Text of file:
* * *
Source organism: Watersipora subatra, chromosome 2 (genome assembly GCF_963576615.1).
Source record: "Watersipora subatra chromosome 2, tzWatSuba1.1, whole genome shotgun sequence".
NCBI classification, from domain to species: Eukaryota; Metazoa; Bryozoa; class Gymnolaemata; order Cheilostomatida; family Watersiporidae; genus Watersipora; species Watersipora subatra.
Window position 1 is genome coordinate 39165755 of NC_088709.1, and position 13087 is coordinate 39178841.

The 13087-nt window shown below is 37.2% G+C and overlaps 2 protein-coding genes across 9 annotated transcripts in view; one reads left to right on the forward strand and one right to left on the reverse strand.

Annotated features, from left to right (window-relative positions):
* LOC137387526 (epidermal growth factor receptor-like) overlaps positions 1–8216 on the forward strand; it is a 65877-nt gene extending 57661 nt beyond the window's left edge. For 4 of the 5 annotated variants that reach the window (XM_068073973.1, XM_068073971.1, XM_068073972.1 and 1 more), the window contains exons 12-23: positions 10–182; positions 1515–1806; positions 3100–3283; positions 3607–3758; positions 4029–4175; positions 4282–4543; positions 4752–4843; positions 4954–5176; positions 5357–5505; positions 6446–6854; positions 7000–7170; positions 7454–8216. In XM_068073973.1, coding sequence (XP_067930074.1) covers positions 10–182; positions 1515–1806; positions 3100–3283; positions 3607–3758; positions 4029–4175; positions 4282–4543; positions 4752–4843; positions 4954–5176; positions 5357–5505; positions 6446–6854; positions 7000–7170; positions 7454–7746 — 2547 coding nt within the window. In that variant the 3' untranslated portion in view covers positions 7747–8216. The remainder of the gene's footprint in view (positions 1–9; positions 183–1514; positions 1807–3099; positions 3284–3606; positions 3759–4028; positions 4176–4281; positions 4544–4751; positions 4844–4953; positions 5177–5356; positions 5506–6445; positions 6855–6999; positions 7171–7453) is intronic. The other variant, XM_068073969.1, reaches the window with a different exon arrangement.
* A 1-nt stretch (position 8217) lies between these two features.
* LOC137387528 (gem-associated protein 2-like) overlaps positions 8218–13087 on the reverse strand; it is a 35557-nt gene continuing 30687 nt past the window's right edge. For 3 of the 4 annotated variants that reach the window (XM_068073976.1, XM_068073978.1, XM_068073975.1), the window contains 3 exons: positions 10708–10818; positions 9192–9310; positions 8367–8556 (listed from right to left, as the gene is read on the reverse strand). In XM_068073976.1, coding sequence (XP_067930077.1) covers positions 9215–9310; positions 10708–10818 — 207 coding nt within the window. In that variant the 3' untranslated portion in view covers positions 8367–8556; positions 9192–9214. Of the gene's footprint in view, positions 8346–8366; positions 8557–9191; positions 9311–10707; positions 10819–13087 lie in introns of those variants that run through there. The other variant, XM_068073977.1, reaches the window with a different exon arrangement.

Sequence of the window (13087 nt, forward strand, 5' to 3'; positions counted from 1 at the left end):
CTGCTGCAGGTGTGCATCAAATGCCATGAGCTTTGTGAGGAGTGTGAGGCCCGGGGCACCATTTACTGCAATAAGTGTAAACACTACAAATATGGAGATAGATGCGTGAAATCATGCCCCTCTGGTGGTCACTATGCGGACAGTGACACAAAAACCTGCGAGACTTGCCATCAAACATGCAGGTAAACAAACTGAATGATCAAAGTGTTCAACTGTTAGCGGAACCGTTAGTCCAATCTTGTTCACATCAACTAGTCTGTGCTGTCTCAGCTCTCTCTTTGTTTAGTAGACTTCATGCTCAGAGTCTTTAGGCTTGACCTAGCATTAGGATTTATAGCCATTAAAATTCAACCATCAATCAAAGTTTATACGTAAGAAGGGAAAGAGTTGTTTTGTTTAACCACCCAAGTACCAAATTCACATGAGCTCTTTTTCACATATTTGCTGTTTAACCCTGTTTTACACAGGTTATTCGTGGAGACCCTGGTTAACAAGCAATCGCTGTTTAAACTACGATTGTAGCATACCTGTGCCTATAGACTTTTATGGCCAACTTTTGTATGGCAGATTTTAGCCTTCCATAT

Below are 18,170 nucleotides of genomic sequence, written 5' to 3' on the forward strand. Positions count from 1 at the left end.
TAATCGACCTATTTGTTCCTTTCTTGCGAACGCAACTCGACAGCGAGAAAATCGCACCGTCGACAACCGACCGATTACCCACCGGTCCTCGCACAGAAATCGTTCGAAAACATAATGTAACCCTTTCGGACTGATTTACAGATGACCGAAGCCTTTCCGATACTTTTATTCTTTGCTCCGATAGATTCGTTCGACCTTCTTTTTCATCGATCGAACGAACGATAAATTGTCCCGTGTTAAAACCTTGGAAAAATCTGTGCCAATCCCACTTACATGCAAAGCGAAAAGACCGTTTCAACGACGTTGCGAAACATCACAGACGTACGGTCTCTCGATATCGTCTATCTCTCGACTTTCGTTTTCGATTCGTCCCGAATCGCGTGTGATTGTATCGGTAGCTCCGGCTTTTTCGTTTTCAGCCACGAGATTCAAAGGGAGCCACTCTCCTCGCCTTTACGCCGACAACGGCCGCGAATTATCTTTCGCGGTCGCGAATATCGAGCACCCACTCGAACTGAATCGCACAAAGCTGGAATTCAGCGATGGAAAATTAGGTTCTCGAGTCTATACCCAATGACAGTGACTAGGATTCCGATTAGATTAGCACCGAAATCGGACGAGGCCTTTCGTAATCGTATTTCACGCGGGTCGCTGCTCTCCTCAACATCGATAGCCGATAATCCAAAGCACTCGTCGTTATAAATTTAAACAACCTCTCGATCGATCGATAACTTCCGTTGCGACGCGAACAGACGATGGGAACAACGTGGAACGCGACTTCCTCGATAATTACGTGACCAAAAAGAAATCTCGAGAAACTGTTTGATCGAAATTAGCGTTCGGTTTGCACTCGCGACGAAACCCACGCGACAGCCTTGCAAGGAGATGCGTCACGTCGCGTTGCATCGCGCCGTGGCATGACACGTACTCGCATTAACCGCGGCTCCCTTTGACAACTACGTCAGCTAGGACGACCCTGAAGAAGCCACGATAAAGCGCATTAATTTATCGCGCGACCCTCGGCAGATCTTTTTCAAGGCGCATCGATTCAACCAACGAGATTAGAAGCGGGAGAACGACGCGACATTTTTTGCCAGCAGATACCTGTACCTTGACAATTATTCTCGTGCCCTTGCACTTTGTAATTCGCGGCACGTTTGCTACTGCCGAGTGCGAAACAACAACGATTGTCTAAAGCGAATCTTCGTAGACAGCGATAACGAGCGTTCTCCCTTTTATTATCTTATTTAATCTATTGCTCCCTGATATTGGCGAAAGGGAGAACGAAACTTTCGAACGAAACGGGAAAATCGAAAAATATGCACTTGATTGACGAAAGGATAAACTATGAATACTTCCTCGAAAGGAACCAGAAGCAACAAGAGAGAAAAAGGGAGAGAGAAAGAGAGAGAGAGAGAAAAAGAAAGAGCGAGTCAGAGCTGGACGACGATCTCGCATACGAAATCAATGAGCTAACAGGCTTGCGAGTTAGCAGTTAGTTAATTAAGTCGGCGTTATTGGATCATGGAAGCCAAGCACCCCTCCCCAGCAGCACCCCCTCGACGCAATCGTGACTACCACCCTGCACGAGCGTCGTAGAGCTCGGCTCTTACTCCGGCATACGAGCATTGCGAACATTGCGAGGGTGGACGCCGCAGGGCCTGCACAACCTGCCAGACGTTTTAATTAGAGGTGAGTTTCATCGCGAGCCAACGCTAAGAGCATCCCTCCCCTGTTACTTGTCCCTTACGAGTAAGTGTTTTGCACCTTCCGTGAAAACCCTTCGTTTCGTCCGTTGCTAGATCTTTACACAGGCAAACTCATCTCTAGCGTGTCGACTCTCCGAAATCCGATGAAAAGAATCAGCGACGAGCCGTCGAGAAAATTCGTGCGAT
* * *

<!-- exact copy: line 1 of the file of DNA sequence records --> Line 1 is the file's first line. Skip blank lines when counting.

Source organism: Watersipora subatra, chromosome 2 (genome assembly GCF_963576615.1).